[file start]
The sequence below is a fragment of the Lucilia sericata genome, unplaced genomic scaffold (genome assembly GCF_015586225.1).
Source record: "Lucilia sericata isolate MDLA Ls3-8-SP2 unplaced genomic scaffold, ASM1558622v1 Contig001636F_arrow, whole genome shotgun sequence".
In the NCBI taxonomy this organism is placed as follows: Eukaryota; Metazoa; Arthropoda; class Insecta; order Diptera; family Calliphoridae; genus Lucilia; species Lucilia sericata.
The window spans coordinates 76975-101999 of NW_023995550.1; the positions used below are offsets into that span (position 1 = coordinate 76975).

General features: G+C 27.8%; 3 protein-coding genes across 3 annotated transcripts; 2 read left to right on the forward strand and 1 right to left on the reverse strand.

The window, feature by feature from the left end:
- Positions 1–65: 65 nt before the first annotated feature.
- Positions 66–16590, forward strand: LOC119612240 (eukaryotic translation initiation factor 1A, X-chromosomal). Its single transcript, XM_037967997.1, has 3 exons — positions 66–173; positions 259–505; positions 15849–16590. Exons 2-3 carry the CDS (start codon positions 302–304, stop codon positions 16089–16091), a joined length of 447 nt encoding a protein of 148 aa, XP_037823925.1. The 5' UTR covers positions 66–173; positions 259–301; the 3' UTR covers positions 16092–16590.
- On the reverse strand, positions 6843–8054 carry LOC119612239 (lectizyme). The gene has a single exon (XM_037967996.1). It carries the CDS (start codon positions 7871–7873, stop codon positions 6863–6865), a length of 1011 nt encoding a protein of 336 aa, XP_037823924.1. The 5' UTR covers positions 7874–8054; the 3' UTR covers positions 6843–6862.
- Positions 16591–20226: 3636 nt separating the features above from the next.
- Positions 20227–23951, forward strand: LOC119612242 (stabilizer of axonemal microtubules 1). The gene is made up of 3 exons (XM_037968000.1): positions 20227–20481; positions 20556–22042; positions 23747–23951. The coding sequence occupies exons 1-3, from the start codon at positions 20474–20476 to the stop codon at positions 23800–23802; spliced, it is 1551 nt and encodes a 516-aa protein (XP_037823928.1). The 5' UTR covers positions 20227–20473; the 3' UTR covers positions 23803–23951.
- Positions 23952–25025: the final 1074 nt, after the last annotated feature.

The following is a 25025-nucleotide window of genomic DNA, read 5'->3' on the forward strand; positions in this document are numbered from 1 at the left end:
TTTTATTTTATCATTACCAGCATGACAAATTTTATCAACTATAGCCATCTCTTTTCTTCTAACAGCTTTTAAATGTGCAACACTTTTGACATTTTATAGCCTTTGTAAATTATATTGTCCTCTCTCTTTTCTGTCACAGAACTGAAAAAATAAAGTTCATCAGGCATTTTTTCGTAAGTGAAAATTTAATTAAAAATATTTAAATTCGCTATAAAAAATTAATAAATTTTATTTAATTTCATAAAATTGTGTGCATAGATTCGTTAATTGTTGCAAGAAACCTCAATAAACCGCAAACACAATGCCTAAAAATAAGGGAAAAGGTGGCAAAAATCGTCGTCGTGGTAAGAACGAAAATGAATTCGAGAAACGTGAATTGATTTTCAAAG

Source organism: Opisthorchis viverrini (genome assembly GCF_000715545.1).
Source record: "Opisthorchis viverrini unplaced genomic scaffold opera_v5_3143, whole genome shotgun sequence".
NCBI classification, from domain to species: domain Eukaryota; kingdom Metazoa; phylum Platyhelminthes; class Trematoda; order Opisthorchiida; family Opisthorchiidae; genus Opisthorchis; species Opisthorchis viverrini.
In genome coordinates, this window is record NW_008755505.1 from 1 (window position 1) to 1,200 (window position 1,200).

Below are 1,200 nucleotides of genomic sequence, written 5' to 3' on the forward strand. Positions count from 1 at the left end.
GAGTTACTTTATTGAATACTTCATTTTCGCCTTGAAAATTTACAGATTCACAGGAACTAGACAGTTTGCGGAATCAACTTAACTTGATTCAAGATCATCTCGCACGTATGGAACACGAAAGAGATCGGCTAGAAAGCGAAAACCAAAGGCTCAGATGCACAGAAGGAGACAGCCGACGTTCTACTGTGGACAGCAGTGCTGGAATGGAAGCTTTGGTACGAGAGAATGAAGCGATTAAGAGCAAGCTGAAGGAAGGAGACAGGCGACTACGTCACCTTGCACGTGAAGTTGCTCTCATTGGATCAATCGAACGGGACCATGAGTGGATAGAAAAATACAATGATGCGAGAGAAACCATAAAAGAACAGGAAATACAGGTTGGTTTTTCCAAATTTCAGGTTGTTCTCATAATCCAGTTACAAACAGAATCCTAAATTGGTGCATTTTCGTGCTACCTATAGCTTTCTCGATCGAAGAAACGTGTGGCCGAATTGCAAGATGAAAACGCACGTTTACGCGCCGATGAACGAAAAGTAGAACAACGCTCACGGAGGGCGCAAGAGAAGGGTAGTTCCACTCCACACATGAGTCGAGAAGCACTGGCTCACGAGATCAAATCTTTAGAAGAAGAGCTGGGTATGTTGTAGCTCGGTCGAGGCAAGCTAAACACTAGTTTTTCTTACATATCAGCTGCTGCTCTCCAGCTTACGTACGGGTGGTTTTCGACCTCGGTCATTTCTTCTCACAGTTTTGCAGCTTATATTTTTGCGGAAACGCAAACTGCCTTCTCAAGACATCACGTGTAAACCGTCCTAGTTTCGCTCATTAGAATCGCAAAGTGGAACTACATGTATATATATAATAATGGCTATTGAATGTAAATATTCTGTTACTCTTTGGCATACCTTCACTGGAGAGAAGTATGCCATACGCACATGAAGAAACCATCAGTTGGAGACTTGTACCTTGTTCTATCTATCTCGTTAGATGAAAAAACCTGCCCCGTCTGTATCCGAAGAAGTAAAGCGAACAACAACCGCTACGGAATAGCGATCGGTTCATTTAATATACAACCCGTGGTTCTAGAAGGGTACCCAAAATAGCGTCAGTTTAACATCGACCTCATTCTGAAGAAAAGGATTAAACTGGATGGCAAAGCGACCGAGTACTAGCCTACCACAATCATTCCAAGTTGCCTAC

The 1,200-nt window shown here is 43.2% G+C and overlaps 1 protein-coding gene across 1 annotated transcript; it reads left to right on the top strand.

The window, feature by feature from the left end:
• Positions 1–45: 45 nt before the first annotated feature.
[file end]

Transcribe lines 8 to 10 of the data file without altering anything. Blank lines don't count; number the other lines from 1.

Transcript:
- Positions 66–16590, forward strand: LOC119612240 (eukaryotic translation initiation factor 1A, X-chromosomal). Its single transcript, XM_037967997.1, has 3 exons — positions 66–173; positions 259–505; positions 15849–16590. Exons 2-3 carry the CDS (start codon positions 302–304, stop codon positions 16089–16091), a joined length of 447 nt encoding a protein of 148 aa, XP_037823925.1. The 5' UTR covers positions 66–173; positions 259–301; the 3' UTR covers positions 16092–16590.
- On the reverse strand, positions 6843–8054 carry LOC119612239 (lectizyme). The gene has a single exon (XM_037967996.1). It carries the CDS (start codon positions 7871–7873, stop codon positions 6863–6865), a length of 1011 nt encoding a protein of 336 aa, XP_037823924.1. The 5' UTR covers positions 7874–8054; the 3' UTR covers positions 6843–6862.
- Positions 16591–20226: 3636 nt separating the features above from the next.